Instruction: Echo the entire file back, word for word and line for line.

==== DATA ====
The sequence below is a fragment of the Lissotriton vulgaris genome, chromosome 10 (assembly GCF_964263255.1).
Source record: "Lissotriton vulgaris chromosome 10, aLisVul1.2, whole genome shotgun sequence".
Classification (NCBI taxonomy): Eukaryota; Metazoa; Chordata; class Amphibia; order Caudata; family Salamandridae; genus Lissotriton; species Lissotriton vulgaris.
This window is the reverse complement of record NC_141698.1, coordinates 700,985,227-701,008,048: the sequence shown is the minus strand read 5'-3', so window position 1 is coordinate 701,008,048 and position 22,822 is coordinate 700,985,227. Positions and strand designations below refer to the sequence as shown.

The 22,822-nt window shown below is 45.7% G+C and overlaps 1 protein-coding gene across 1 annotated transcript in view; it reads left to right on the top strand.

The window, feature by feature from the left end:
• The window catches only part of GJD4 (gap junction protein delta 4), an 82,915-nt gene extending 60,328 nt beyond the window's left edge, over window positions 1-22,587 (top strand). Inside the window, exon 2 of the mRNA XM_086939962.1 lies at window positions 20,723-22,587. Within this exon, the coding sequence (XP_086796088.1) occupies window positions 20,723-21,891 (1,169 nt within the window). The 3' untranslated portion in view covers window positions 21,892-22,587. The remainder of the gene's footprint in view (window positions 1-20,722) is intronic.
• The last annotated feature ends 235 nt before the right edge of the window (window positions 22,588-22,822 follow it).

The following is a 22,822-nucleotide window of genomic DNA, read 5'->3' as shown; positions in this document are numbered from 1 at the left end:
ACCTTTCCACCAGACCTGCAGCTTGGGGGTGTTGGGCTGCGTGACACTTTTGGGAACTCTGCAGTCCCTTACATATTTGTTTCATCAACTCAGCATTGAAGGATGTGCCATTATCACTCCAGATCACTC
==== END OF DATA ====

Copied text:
The sequence below is a fragment of the Lissotriton vulgaris genome, chromosome 10 (assembly GCF_964263255.1).
Source record: "Lissotriton vulgaris chromosome 10, aLisVul1.2, whole genome shotgun sequence".
Classification (NCBI taxonomy): Eukaryota; Metazoa; Chordata; class Amphibia; order Caudata; family Salamandridae; genus Lissotriton; species Lissotriton vulgaris.
This window is the reverse complement of record NC_141698.1, coordinates 700,985,227-701,008,048: the sequence shown is the minus strand read 5'-3', so window position 1 is coordinate 701,008,048 and position 22,822 is coordinate 700,985,227. Positions and strand designations below refer to the sequence as shown.

The 22,822-nt window shown below is 45.7% G+C and overlaps 1 protein-coding gene across 1 annotated transcript in view; it reads left to right on the top strand.

The window, feature by feature from the left end:
• The window catches only part of GJD4 (gap junction protein delta 4), an 82,915-nt gene extending 60,328 nt beyond the window's left edge, over window positions 1-22,587 (top strand). Inside the window, exon 2 of the mRNA XM_086939962.1 lies at window positions 20,723-22,587. Within this exon, the coding sequence (XP_086796088.1) occupies window positions 20,723-21,891 (1,169 nt within the window). The 3' untranslated portion in view covers window positions 21,892-22,587. The remainder of the gene's footprint in view (window positions 1-20,722) is intronic.
• The last annotated feature ends 235 nt before the right edge of the window (window positions 22,588-22,822 follow it).

The following is a 22,822-nucleotide window of genomic DNA, read 5'->3' as shown; positions in this document are numbered from 1 at the left end:
ACCTTTCCACCAGACCTGCAGCTTGGGGGTGTTGGGCTGCGTGACACTTTTGGGAACTCTGCAGTCCCTTACATATTTGTTTCATCAACTCAGCATTGAAGGATGTGCCATTATCACTCCAGATCACTC